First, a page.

“The Precariat” is a good name for a band: Autism, employment and the creative industries.
This PhD study examines the experiences of autistic individuals as they transition from university into employment within the creative industries. […]
For further information on this research, please contact clare.lawrence@bishopg.ac.uk

Parents’ stories involving autism diagnosis for their child.
This PhD study explores the advantages and disadvantages of pursuing an autism “diagnosis”, as understood from the parental perspective. […]
For further information on this research, please contact clare.lawrence@bishopg.ac.uk

Autistic Teachers.
This MA study explores the lived experiences of autistic professionals as they enter, manage, stay in, or exit the profession. […]
For further information on thisresearch, please contact clare.lawrence@bishopg.ac.uk

Autism and Barriers to Employment.
This 3rd year Psychology undergraduate assignment investigates the barriers to employment faced by autistic individuals, specifically through the lens of the discrimination case of Mr T. Sherbourne vs Npower (2019). It identifies ways in which what was done by Npower was harmful and discusses possible ways for companies to improve their practice around autistic employees.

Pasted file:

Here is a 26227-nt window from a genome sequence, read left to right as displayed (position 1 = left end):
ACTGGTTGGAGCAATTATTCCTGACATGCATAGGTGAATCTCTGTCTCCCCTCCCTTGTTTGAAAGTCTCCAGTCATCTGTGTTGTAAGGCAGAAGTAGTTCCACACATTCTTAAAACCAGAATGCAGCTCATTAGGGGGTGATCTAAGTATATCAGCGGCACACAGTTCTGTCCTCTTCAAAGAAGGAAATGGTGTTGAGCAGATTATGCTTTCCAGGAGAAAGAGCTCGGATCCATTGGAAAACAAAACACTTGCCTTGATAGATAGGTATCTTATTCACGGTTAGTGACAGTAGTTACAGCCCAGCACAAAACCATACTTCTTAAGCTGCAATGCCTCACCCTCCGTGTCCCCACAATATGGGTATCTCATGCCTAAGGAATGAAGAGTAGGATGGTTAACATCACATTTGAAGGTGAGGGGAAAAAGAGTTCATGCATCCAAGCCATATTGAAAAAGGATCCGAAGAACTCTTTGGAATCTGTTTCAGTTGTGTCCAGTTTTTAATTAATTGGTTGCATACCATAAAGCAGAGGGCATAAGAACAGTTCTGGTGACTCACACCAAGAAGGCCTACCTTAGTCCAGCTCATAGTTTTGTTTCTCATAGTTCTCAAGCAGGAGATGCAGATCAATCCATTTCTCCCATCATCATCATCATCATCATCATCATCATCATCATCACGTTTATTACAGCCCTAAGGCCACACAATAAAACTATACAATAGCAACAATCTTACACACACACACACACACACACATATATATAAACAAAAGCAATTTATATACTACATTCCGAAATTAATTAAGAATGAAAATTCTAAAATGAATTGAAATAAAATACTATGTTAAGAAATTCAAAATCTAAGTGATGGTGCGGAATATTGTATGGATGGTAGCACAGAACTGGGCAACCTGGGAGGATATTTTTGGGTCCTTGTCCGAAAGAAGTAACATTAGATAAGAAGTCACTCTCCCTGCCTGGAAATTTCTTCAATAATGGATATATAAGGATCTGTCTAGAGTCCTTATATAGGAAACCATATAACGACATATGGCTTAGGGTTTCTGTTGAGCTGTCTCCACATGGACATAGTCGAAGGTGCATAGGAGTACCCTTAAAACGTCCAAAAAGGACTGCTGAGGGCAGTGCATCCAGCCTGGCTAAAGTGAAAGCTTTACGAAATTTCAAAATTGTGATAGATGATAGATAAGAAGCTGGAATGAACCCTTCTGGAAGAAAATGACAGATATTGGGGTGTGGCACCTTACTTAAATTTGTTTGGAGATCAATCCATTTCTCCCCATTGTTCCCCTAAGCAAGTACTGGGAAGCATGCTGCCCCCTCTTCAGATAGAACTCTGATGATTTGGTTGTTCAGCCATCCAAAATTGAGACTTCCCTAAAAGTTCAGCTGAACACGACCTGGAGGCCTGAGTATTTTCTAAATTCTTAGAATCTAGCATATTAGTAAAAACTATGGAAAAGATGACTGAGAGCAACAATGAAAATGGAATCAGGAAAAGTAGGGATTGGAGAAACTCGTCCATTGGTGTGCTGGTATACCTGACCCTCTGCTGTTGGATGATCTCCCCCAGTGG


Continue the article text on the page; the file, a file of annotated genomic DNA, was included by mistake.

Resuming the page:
For further information on this research, please contact clare.lawrence@bishopg.ac.uk

Sharing Autism.
This ongoing research project uses literature and artefacts to explore autistic identity. Participants are autistic people and their family members who meet in small groups to share their understanding of autism using literature and objects as ‘scaffolds’ for this discussion. These thoughts and ideas are recorded verbally, in written form and visually through sketches and images. Findings from this project will be shared through journal publication and through art exhibition.
If you are interested in this research – including exploring the possibility of taking part – please contact Kate at clare.lawrence@bishopg.ac.uk.

Portrayals of Black autism in picture books.
This research investigates whether and how Black autistic children are represented in picture books. To what extent (if any) can Black autistic children see autism portrayed as being ‘someone like me’?
For further information about this research please contact either Sheine (sheine.peart@bishopg.ac.uk)or Kate (clare.lawrence@bishopg.ac.uk).

The experience of autistic trainee teachers.
Building on the work of the Autistic School Staff Project, this research investigates the experiences, support needs, strengths and lived experience of autistic people training to teach.
For further information (of if you would like to discuss taking part), please contact Kate at clare.lawrence@bishopg.ac.uk.